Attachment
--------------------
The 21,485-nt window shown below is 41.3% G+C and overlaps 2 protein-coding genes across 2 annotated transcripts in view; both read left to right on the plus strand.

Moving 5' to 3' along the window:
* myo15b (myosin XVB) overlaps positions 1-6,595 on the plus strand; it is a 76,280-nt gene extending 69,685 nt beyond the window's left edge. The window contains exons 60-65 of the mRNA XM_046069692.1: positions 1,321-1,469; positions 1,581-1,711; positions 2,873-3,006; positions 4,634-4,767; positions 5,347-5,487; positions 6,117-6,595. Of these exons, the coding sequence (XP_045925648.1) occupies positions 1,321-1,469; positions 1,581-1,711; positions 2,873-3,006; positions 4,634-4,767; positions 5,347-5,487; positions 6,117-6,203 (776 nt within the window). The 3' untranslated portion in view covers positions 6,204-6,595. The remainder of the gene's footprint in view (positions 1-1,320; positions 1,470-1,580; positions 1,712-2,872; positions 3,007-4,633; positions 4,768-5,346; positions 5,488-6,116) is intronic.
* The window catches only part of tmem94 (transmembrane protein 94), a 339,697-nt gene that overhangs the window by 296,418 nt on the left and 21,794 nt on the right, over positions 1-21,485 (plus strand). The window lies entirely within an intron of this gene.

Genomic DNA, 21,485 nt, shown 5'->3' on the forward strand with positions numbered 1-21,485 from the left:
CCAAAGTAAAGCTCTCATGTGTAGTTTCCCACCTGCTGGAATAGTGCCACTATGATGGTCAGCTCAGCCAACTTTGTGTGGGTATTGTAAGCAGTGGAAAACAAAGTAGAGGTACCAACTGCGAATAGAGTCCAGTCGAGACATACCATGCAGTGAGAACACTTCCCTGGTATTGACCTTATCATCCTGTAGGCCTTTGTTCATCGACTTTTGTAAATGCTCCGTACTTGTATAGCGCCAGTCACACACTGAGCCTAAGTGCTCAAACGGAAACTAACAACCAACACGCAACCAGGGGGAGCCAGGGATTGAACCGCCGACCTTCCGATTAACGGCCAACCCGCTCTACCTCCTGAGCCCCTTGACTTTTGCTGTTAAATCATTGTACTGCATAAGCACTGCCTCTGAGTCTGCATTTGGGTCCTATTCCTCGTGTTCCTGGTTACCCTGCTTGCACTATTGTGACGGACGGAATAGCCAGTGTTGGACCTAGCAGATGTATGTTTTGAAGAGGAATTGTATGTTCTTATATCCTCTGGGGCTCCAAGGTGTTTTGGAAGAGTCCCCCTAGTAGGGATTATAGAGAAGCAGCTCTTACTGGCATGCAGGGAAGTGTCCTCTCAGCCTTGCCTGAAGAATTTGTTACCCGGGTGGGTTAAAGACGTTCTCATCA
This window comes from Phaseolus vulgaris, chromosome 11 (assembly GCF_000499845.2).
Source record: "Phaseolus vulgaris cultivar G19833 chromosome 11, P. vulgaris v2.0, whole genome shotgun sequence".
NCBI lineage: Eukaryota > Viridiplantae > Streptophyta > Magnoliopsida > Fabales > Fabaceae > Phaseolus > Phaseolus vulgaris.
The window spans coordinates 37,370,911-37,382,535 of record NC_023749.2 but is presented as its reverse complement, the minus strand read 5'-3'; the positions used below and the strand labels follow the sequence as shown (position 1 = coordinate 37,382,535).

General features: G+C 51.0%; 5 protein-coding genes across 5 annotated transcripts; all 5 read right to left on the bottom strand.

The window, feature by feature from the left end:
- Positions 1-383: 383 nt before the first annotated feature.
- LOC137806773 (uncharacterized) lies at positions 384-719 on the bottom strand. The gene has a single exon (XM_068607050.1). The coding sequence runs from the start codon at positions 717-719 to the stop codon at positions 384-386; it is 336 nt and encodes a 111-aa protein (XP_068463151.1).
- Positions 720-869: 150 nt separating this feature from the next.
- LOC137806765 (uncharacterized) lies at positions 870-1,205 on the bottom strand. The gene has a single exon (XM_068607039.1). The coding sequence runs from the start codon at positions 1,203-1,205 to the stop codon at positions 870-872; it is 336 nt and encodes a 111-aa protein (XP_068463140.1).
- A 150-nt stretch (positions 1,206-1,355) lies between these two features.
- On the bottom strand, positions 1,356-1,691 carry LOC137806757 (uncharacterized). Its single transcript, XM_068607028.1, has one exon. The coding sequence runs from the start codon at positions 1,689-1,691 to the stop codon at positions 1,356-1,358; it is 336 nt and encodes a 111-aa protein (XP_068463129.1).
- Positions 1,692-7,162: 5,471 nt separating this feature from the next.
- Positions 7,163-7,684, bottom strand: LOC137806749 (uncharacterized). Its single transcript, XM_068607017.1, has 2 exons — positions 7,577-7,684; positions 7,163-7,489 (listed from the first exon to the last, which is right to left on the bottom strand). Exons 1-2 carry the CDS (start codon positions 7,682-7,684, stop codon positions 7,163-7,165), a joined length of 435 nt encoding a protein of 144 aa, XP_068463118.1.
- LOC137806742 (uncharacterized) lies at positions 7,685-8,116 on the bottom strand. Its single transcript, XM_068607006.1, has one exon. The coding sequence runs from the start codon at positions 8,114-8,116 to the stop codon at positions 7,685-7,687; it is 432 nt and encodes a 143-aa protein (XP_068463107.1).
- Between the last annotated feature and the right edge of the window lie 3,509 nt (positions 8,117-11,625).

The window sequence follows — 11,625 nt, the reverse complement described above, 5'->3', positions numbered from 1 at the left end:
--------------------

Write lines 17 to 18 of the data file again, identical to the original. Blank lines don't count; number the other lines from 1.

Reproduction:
- A 150-nt stretch (positions 1,206-1,355) lies between these two features.
- On the bottom strand, positions 1,356-1,691 carry LOC137806757 (uncharacterized). Its single transcript, XM_068607028.1, has one exon. The coding sequence runs from the start codon at positions 1,689-1,691 to the stop codon at positions 1,356-1,358; it is 336 nt and encodes a 111-aa protein (XP_068463129.1).